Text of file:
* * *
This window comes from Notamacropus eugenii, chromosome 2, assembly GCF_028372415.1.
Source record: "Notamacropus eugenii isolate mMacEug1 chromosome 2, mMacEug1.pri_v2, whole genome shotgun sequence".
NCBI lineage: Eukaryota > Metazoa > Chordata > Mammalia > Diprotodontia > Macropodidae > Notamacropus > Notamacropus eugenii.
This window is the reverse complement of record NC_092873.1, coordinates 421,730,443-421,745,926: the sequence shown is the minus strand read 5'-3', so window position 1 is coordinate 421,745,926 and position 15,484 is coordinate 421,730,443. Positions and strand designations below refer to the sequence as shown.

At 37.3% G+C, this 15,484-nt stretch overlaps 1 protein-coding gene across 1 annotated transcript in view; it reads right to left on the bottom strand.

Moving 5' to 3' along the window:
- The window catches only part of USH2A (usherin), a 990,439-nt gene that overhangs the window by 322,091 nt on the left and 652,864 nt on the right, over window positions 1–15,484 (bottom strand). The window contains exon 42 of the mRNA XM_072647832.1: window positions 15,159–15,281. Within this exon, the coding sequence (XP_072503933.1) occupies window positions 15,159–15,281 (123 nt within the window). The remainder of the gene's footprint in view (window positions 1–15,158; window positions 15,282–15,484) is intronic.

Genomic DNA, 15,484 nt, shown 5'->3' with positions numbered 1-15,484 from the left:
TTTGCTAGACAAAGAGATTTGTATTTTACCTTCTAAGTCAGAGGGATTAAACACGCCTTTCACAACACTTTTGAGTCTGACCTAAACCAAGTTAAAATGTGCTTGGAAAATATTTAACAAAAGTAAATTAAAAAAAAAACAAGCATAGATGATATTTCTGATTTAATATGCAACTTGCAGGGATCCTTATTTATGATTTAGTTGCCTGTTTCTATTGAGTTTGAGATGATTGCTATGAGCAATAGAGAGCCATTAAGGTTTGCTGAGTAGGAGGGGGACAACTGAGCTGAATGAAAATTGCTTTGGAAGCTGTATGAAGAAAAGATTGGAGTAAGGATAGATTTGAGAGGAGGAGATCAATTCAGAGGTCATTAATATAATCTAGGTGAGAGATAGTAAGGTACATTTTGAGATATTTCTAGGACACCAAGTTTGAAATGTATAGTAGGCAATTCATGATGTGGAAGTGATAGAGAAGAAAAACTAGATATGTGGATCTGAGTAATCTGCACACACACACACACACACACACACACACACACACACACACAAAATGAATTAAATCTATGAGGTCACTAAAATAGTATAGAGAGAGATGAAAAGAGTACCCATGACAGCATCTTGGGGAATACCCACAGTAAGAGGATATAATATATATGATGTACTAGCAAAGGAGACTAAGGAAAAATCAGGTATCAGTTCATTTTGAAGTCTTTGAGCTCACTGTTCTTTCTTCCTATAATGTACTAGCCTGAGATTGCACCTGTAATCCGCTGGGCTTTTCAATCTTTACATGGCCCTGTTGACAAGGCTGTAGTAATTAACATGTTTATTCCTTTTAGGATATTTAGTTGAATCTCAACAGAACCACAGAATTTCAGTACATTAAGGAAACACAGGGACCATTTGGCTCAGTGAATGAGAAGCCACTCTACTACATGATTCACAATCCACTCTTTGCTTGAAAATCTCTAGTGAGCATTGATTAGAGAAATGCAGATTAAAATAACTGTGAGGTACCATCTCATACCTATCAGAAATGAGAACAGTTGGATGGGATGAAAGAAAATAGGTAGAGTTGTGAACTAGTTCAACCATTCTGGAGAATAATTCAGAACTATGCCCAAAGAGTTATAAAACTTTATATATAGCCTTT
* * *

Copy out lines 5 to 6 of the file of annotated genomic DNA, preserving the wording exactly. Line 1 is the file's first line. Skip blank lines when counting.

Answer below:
At 37.3% G+C, this 15,484-nt stretch overlaps 1 protein-coding gene across 1 annotated transcript in view; it reads right to left on the bottom strand.

Moving 5' to 3' along the window: